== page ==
Survey the groups’ responses about some of the questions presented and ask students to justify their answers with evidence from the infographic. Conclude by compiling a list of student-generated questions about immigration and residency.

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Who does California place behind bars? According to the CDCR 2011 data, most inmates originate from Southern California and are non-white. Other data also shows that around 20 percent of inmates are age 50 and up and 95 percent of all inmates are male. Explore KQED’S The Lowdown’s interactive charts that take a closer look at the demographics of inmates in California.

Find hundreds more engaging math-focused media and integrated activities, all aligned with CCSS at PBS LearningMedia.

Suggested Activity:

**Learning Outcomes**

Students will be able to

- solve problems involving finding a part, given the whole and the percent
- use data to make an argument

**Common Core State Standards:** 6.RP.A.3c, 6.SP.B.5

**Vocabulary:** Percentages, ratios, infographic, incarcerated

**Materials:** Calculators; Infographic handout

**Preparation:** Make a pie chart with some actual data about students. Suggestions include birthday season, eye color, or number of siblings. Data should be represented as percentages.

**Procedure**

**1. Optional Introduction (5–10 minutes, whole group)**

Begin by showing the pie chart you prepared. Ask students for their observations: What information does the chart show? Explain that the pie chart shows percentages, but that you can figure out the actual numbers that the percentages represent if you know the total number of people who were surveyed. (If necessary, remind students that percentages are ratios, and that they express quantities as part of 100.) Show students this equation:

[Total # surveyed] * [% Responding] = [# of Respondents]

Now enter data into the equation and solve for the number of respondents. Repeat for each category in the pie chart so that students see that the total number of respondents equals the total number surveyed.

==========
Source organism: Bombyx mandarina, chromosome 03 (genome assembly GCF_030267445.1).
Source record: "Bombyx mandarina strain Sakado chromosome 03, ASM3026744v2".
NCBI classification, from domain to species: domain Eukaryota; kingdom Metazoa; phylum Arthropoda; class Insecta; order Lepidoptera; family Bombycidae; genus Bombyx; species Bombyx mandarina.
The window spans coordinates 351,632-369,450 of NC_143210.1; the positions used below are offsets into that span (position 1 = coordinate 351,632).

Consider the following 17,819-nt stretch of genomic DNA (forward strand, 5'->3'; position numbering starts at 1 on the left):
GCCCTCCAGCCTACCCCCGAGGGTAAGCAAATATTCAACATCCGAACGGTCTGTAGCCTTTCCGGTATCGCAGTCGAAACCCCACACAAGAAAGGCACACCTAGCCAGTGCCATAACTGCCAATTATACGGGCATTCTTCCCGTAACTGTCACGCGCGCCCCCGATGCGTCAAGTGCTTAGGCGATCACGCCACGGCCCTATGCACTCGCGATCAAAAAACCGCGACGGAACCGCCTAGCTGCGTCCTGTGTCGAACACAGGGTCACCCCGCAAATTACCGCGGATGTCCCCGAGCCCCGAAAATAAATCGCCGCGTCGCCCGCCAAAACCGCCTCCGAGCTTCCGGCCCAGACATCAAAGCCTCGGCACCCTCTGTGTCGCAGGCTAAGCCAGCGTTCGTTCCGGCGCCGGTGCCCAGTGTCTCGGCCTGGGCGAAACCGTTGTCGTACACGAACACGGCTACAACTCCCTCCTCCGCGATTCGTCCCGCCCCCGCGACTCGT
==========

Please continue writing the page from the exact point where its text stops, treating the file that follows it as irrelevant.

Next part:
After students have figured out the number of respondents for each category, ask them whether the data help them come to any conclusions about the distribution of birthdays, eye color, or number of siblings. What observations can they make based on the data?

**2. Prison Population Activity (10 minutes, small groups)**

Hand out the infographic. Explain to students that an infographic, or information graphic, is a visual image designed to present complex information quickly and clearly. Give students a few minutes to look at the infographic on their own and then ask if they have any questions about how the data are presented. (Note: In the “California Prison Population by Race” graph, you may wish to explain that the second and fourth bars are the distribution of races in the general, non-incarcerated population.)

Have students choose to review either the age and gender infographics or the race infographic. They should use the data in the infographic and the information about the total number of people in California’s prisons to calculate how many people of each age, gender, or race are imprisoned. Students may use calculators during this part of the activity.

**3. Data Analysis Activity (10 minutes, small groups)**

Once students have finished the calculations, have them look critically at the data with other groups who analyzed different graphs. Based on what they have learned, ask students to identify which populations (in terms of age, gender, and race) are overrepresented. Do prisons have the same demographics as the non-incarcerated population? What does this say about crime and punishment in California? If students were in charge of crime-prevention efforts for California, toward which groups and subgroups should they target their programming?

**4. Conclusion (5 minutes, whole group)**

Quickly review student calculations of the total number of people in prison, broken down by age, gender, and race. Then have students do some analysis. Ask them

- Were you surprised by any of the data?
- What conclusions can you draw from the data?
- What recommendations did you make about crime-prevention efforts?

Confused about the conflict in Ukraine? Shortly after the Olympics, the crisis in Ukraine escalated to a breaking point. The media flashed images of protests in Ukraine, reported on the latest developments in Crimea and even highlighted the growing tension between Russia and America. But what exactly does it all mean? Explore these eight short videos compiled by KQED’S The Lowdown that help explain the history leading up to this point, the relationship between Russia and Ukraine, and the significance of Crimea.

The United States implements the strictest felon voting laws in the world. As of 2010, the government denied 5.8 million Americans the right to vote due to criminal activity. Each state enacts its own felon voting laws, where all but two states (Maine and Vermont) have created laws that in some form prevent current or former criminals from voting. Explore KQED’s The Lowdown’s interactive map, created by designer/programmer Lewis Lehe, that shows felon voting laws in each state, along with a percentage of the population in each state that has been impacted.